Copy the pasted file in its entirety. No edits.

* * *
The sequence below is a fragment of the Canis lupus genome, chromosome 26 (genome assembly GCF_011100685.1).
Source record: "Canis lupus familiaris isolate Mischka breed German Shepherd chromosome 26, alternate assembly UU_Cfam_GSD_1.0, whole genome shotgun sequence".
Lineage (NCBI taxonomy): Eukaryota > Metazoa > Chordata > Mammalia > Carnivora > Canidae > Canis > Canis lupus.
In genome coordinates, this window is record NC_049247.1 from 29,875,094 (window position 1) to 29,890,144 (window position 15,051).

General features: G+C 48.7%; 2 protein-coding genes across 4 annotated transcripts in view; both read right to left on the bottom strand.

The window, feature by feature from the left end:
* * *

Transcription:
The sequence below is a fragment of the Canis lupus genome, chromosome 26 (genome assembly GCF_011100685.1).
Source record: "Canis lupus familiaris isolate Mischka breed German Shepherd chromosome 26, alternate assembly UU_Cfam_GSD_1.0, whole genome shotgun sequence".
Lineage (NCBI taxonomy): Eukaryota > Metazoa > Chordata > Mammalia > Carnivora > Canidae > Canis > Canis lupus.
In genome coordinates, this window is record NC_049247.1 from 29,875,094 (window position 1) to 29,890,144 (window position 15,051).

General features: G+C 48.7%; 2 protein-coding genes across 4 annotated transcripts in view; both read right to left on the bottom strand.

The window, feature by feature from the left end: